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Autovaccination confers protection against Devriesea agamarum associated septicemia but not dermatitis in bearded dragons (Pogona vitticeps)

Tom Hellebuyck (UGent) , Katleen Van Steendam (UGent) , Dieter Deforce (UGent) , Mark Blooi (UGent) , Filip Van Nieuwerburgh (UGent) , Evelien Bullaert (UGent) , Richard Ducatelle (UGent) , Freddy Haesebrouck (UGent) , Frank Pasmans (UGent) and An Martel (UGent)
(2014) PLOS ONE. 9(12).
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Abstract
Devrieseasis caused by Devriesea agamarum is a highly prevalent disease in captive desert lizards, resulting in severe dermatitis and in some cases mass mortality. In this study, we assessed the contribution of autovaccination to devrieseasis control by evaluating the capacity of 5 different formalin-inactivated D. agamarum vaccines to induce a humoral immune response in bearded dragons (Pogona vitticeps). Each vaccine contained one of the following adjuvants: CpG, incomplete Freund's, Ribi, aluminium hydroxide, or curdlan. Lizards were administrated one of the vaccines through subcutaneous injection and booster vaccination was given 3 weeks after primo-vaccination. An indirect ELISA was developed and used to monitor lizard serological responses. Localized adverse effects following subcutaneous immunization were observed in all but the Ribi adjuvanted vaccine group. Following homologous experimental challenge, the incomplete Freund's as well as the Ribi vaccine were observed to confer protection in bearded dragons against the development of D. agamarum associated septicemia but not against dermatitis. Subsequently, two-dimensional gelelectrophoresis followed by immunoblotting and mass spectrometry was conducted with serum obtained from 3 lizards that showed seroconversion after immunisation with the Ribi vaccine. Fructose-bisphosphate aldolase and aldo-keto reductase of D. agamarum reacted with serum from the latter lizards. Based on the demonstrated seroconversion and partial protection against D. agamarum associated disease following the use of formalin-inactivated vaccines as well as the identification of target antigens in Ribi vaccinated bearded dragons, this study provides promising information towards the development of a vaccination strategy to control devrieseasis in captive lizard collections.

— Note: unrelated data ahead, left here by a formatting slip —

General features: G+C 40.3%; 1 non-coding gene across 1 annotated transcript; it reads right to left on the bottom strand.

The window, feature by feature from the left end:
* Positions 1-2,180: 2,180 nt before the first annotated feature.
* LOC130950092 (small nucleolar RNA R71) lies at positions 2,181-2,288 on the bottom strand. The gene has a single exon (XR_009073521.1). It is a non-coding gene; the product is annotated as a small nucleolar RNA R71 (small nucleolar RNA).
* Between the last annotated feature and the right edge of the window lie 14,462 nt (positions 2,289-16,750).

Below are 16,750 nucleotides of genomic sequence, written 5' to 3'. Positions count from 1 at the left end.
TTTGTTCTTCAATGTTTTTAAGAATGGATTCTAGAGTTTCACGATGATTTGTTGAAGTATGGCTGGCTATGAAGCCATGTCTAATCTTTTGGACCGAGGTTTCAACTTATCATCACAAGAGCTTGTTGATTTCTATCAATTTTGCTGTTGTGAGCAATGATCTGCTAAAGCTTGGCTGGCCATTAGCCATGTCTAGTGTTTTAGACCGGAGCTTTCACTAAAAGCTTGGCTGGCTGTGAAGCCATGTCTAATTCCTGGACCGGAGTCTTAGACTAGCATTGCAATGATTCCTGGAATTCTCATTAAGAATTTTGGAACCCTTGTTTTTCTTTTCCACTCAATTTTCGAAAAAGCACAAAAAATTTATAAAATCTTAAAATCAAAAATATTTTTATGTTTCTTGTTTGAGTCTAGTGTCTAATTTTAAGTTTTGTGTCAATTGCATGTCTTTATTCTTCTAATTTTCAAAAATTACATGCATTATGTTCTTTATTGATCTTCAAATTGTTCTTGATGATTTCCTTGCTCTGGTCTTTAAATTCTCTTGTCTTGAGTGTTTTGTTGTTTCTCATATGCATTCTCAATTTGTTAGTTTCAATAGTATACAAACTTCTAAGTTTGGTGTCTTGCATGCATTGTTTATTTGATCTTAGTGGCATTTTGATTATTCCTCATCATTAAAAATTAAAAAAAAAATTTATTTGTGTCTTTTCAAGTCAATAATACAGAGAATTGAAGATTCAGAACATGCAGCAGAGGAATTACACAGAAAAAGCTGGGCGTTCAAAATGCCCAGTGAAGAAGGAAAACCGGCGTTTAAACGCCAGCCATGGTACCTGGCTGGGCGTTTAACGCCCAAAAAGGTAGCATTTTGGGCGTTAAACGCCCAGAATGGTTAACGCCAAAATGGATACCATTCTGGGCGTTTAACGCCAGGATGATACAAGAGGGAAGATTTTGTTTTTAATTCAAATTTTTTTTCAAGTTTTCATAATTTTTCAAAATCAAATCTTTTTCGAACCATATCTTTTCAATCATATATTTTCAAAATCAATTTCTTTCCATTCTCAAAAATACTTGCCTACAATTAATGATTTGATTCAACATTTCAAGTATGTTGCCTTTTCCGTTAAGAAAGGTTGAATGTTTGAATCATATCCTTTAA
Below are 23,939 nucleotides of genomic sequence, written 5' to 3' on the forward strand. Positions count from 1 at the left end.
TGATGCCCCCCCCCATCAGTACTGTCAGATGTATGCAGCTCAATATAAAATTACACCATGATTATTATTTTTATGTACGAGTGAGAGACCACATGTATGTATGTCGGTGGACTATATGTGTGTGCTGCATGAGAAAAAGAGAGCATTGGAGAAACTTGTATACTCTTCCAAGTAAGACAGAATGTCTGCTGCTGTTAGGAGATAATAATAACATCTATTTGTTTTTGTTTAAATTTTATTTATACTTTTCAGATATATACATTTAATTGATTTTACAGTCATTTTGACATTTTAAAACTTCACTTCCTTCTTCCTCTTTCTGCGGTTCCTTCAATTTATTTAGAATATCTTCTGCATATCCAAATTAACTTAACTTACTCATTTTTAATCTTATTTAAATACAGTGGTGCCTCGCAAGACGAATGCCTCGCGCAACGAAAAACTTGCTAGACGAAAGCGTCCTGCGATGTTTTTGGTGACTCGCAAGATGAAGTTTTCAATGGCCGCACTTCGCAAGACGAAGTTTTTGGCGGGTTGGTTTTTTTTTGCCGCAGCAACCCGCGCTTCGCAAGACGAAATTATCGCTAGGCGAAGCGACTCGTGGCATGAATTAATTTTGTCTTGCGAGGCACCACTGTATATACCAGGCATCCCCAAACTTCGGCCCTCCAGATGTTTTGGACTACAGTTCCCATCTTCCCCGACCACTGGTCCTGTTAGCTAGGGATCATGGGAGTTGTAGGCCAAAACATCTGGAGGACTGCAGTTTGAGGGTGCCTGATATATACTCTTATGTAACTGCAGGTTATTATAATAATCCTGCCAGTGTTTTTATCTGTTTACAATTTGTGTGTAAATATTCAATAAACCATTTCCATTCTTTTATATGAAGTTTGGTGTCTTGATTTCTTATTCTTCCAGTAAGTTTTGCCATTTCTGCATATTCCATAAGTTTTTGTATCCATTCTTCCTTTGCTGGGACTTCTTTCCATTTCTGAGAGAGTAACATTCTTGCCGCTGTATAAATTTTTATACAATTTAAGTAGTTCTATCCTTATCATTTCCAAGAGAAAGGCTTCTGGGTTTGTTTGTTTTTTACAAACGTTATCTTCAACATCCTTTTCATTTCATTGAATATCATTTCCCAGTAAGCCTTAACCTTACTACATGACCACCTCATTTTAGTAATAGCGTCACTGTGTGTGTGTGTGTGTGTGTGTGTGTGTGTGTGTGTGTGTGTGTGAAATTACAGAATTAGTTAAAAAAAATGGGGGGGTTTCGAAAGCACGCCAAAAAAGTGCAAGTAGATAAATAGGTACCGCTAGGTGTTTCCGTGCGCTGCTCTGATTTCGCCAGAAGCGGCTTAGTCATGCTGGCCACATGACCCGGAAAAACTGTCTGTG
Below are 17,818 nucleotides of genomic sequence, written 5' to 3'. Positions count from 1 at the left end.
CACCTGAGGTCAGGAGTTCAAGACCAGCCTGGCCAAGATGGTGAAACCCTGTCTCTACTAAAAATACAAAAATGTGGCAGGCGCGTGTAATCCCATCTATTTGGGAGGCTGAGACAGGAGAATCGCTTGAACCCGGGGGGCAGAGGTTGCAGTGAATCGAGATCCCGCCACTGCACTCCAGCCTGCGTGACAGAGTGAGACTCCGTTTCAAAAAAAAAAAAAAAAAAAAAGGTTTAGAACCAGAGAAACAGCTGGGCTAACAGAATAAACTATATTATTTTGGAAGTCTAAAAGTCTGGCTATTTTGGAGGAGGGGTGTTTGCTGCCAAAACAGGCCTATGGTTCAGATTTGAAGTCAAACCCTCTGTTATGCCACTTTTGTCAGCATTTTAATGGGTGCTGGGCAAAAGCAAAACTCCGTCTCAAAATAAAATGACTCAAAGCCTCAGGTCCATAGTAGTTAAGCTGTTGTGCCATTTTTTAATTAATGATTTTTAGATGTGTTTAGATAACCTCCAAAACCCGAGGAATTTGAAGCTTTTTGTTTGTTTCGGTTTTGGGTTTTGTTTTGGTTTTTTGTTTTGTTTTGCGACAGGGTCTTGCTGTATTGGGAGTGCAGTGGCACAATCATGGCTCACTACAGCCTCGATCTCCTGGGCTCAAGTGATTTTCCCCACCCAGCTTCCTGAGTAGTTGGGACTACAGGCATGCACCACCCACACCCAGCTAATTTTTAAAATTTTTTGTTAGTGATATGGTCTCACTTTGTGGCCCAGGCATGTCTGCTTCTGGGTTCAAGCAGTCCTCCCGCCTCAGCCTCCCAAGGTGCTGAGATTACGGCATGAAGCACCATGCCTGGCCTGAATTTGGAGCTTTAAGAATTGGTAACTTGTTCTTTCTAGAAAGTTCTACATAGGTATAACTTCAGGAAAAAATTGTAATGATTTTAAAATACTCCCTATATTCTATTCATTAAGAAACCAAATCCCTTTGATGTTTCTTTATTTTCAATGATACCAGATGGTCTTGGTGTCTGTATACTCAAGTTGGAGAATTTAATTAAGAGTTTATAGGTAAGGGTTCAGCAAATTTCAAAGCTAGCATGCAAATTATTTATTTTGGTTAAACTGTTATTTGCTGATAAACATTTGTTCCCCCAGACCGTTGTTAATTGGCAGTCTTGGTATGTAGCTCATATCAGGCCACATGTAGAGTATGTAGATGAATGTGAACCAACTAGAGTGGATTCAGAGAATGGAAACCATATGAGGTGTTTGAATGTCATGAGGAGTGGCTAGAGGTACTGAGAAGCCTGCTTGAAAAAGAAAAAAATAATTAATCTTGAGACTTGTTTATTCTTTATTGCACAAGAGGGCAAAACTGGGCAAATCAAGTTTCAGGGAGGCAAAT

Keywords
HERPESVIRUS, ANTIBODY-RESPONSES, TORTOISES, LIZARDS, ANTIGEN, SURFACE, TURTLE

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Chicago
Hellebuyck, Tom, Katleen Van Steendam, Dieter Deforce, Mark Blooi, Filip Van Nieuwerburgh, Evelien Bullaert, Richard Ducatelle, Freddy Haesebrouck, Frank Pasmans, and An Martel. 2014. “Autovaccination Confers Protection Against Devriesea Agamarum Associated Septicemia but Not Dermatitis in Bearded Dragons (Pogona Vitticeps).” Plos One 9 (12).
APA
Hellebuyck, T., Van Steendam, K., Deforce, D., Blooi, M., Van Nieuwerburgh, F., Bullaert, E., Ducatelle, R., et al. (2014). Autovaccination confers protection against Devriesea agamarum associated septicemia but not dermatitis in bearded dragons (Pogona vitticeps). PLOS ONE, 9(12).